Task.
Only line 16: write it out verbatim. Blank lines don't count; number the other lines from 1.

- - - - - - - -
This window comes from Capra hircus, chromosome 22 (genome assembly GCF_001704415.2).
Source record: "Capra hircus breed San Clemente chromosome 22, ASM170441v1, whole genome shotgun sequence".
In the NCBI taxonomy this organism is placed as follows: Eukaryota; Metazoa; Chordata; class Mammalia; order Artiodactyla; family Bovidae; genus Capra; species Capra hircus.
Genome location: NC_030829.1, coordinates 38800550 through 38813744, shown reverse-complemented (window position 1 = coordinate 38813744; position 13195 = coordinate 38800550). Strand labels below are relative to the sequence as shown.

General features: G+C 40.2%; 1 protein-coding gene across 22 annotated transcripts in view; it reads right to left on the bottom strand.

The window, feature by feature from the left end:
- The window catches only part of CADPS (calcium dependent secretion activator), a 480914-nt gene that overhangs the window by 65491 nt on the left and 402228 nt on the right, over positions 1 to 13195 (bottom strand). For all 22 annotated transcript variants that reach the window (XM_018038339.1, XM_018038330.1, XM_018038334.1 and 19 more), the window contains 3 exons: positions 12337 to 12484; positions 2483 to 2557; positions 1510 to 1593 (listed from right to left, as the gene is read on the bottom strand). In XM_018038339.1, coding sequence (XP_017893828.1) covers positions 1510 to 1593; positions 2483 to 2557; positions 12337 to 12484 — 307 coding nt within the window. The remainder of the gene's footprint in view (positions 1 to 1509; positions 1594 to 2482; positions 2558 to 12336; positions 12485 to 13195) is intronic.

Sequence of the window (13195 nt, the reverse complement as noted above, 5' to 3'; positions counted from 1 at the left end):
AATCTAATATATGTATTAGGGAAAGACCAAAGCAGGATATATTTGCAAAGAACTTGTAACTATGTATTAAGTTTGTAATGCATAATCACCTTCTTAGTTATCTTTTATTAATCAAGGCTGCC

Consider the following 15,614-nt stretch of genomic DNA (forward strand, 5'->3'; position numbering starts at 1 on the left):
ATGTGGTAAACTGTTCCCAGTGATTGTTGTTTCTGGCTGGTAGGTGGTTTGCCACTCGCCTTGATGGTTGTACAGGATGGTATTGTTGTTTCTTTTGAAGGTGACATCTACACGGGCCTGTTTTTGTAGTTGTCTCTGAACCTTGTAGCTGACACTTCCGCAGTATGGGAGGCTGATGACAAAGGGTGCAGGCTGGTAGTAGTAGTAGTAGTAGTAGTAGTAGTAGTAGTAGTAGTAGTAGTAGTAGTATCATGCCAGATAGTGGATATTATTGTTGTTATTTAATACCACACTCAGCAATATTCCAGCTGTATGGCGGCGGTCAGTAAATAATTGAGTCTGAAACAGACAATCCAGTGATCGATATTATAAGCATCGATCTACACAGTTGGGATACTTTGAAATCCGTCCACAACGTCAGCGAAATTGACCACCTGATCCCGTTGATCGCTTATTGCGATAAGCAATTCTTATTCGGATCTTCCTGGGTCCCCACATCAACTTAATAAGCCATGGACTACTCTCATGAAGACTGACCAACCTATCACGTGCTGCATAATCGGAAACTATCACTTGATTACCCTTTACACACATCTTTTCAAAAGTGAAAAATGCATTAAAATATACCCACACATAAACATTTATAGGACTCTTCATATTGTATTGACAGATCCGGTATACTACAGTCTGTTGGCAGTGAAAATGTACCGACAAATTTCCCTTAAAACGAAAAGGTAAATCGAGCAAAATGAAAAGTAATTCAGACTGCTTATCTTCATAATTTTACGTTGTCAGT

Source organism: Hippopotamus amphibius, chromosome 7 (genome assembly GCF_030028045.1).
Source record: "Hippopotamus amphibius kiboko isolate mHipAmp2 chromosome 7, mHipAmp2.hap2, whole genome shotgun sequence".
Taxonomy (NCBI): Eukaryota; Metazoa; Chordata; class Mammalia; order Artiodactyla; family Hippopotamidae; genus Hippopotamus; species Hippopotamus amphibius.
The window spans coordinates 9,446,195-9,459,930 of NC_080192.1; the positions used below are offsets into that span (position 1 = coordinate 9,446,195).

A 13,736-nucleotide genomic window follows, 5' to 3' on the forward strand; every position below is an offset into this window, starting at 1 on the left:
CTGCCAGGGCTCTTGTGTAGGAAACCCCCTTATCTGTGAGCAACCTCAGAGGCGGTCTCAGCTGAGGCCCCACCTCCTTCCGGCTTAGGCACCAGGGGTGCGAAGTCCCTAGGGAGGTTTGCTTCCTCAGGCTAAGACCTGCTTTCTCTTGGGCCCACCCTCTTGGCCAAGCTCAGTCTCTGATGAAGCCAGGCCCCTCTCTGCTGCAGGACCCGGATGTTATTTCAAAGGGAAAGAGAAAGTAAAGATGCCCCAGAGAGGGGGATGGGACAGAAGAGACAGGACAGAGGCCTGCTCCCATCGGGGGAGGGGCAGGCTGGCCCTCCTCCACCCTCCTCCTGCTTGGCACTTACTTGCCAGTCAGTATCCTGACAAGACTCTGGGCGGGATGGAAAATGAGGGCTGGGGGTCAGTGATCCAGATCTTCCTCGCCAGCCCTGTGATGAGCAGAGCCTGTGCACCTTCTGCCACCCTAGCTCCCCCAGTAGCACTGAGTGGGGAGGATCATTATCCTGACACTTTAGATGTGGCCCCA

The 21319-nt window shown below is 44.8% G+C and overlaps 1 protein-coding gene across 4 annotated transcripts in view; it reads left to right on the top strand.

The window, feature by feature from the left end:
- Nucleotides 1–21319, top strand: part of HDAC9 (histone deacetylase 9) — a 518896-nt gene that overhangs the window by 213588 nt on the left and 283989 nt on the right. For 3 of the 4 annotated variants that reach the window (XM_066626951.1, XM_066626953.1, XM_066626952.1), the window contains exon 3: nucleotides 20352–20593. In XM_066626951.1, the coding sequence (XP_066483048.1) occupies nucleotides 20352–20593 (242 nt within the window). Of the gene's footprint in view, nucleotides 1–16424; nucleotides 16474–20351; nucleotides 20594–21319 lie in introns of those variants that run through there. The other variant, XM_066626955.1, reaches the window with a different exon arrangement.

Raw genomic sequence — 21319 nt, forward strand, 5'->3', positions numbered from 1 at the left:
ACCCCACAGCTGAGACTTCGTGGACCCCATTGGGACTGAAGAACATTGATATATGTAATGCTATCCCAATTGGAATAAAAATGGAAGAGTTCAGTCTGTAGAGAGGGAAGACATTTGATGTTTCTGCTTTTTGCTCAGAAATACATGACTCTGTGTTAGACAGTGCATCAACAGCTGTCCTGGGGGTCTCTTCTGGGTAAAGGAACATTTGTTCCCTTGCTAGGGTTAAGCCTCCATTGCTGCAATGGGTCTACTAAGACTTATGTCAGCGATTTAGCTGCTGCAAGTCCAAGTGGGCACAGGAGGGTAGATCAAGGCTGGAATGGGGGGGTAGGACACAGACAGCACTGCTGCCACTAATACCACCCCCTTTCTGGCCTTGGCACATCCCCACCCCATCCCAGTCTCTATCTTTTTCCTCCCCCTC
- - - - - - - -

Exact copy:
A 13,736-nucleotide genomic window follows, 5' to 3' on the forward strand; every position below is an offset into this window, starting at 1 on the left: